By Jonathan Blumhofer
Though he’s best known for his ballets, symphonies, and concerti, Tchaikovsky wrote eleven operas. Several are at least on the fringes of the repertoire, though only Eugene Onegin has solidly established itself in opera houses the world over. This week and next, Lowell House Opera (LHO), New England’s oldest continuously-active opera company, brings to Boston a rare performance of one of Tchaikovsky’s less-familiar operatic scores, The Queen of Spades.
Written in 1890 and based on a short story of the same name by Alexander Pushkin, The Queen of Spades follows the tale of Gherman, a man whose fascination with an alluring woman named Liza and her grandmother’s secret strategy for winning a card game called faro leads him to madness, betrayal, and, ultimately, death. Its premiere was one of Tchaikovsky’s great theatrical triumphs and the opera’s score – written in a concentrated 44-day spurt – features some of his darkest, most intense music.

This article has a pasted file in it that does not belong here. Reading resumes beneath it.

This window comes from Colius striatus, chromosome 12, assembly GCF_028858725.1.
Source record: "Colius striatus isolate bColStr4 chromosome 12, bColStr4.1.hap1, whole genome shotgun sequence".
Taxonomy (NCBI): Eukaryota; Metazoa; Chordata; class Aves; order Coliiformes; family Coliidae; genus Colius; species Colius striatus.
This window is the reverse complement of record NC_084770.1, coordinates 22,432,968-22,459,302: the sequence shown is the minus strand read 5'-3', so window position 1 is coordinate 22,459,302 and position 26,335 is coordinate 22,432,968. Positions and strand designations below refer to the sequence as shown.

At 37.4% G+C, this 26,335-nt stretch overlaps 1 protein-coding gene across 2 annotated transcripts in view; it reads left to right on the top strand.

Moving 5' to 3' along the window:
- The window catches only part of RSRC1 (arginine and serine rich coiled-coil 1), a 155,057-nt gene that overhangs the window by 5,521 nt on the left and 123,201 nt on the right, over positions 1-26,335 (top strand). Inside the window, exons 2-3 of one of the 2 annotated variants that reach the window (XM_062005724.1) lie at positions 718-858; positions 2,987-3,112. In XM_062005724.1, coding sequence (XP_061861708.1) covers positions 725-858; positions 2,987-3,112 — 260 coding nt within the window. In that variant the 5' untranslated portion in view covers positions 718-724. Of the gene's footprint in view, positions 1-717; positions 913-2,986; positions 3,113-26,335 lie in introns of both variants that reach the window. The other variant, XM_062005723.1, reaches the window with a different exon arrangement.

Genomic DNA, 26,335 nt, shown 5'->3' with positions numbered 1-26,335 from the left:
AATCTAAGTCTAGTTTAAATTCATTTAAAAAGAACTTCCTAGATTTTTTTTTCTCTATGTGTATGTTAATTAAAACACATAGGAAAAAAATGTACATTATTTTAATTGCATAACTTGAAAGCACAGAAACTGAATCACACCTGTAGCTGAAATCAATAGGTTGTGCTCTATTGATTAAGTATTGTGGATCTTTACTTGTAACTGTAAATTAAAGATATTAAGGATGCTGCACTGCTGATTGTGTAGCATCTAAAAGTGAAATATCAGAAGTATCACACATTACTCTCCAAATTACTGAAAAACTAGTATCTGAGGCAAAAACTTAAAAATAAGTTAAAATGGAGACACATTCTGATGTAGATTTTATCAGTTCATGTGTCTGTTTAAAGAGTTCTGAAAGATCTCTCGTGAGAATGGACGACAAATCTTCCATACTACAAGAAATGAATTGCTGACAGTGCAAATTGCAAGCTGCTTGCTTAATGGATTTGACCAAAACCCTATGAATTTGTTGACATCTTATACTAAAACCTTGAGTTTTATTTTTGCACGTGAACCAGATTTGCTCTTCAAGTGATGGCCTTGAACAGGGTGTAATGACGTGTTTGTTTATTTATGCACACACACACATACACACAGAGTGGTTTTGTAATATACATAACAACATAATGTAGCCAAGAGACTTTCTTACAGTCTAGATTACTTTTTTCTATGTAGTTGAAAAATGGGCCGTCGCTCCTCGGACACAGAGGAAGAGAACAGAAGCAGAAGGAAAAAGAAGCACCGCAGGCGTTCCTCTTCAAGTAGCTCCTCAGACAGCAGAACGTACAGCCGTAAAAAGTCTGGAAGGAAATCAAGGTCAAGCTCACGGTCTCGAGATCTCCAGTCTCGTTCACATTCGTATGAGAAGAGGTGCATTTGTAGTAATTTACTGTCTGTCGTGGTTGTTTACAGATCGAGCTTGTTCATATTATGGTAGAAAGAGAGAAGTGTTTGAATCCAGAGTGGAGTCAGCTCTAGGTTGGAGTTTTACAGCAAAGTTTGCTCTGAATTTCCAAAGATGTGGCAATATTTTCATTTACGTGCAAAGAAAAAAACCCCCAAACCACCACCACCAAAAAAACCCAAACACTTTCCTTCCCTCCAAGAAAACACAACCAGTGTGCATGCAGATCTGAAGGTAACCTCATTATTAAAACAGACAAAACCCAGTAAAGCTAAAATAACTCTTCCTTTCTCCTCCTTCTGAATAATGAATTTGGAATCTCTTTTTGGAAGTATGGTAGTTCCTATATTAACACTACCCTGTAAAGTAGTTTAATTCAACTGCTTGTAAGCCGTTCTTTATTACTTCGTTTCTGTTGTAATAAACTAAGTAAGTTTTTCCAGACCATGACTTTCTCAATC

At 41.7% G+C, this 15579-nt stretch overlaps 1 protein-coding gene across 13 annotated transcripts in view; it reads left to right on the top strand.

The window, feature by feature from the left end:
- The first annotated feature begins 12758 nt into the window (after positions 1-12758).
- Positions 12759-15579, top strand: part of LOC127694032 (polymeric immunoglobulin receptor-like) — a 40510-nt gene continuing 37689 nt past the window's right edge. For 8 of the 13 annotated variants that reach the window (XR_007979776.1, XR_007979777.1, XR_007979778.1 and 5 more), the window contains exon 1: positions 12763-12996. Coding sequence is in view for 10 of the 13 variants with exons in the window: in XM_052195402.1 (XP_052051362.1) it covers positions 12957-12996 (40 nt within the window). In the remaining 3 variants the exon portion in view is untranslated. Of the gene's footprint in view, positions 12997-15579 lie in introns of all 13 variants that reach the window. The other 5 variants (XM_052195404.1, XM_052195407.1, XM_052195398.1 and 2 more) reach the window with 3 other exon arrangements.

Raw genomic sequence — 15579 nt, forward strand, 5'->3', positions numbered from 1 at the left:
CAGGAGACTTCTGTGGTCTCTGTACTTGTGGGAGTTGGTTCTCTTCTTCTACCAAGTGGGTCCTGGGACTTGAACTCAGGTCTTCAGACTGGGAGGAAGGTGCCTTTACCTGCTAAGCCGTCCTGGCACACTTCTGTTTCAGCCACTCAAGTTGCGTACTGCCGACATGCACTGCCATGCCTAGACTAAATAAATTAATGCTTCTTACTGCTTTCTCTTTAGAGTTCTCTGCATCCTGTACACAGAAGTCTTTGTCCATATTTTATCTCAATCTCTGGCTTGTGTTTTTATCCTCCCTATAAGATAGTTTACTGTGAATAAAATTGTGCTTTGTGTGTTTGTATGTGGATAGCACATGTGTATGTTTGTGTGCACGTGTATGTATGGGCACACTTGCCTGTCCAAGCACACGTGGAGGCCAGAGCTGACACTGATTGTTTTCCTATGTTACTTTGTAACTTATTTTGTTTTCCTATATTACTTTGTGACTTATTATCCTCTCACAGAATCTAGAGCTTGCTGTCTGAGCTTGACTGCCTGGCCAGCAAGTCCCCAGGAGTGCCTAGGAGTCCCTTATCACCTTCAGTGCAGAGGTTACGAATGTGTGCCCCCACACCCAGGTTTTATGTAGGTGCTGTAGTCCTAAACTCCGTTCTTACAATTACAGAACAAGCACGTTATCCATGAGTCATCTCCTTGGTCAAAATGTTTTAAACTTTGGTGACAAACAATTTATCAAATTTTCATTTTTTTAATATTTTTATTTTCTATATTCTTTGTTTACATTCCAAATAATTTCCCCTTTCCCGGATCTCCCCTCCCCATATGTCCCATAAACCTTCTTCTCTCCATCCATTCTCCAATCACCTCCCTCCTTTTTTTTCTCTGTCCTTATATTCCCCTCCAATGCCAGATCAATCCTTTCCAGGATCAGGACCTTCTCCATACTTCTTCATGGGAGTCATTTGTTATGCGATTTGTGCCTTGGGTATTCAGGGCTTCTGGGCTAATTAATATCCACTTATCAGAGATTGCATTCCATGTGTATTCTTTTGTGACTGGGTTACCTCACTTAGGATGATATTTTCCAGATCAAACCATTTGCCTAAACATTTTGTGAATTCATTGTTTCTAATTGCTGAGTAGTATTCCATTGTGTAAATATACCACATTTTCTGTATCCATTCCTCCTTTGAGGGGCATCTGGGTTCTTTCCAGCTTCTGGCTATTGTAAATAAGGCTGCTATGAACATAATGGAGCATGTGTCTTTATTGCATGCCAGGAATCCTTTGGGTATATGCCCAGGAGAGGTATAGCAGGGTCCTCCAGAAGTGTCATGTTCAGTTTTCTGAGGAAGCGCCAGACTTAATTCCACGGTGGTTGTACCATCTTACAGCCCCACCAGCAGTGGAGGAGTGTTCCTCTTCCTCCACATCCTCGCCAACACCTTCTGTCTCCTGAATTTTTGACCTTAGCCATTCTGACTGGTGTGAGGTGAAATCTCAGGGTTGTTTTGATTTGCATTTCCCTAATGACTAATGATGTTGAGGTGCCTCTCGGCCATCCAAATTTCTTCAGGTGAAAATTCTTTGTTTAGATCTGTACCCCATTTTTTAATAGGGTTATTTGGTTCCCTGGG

LHO’s cast includes a mix of professional and student singers. Tenors Adam Klein and Mikhail Urusov share the role of Gherman, while Zoya Gramagin and Samantha Schmid split duties as Liza. LHO music director Lidiya Yankovskaya conducts a full orchestra and the stage direction for this production is by Roxana Myhrum. The Queen of Spades will be sung in Russian with English supertitles.
Performances run through April 4 at Lowell House (10 Holyoke Place, Cambridge). For more information, visit.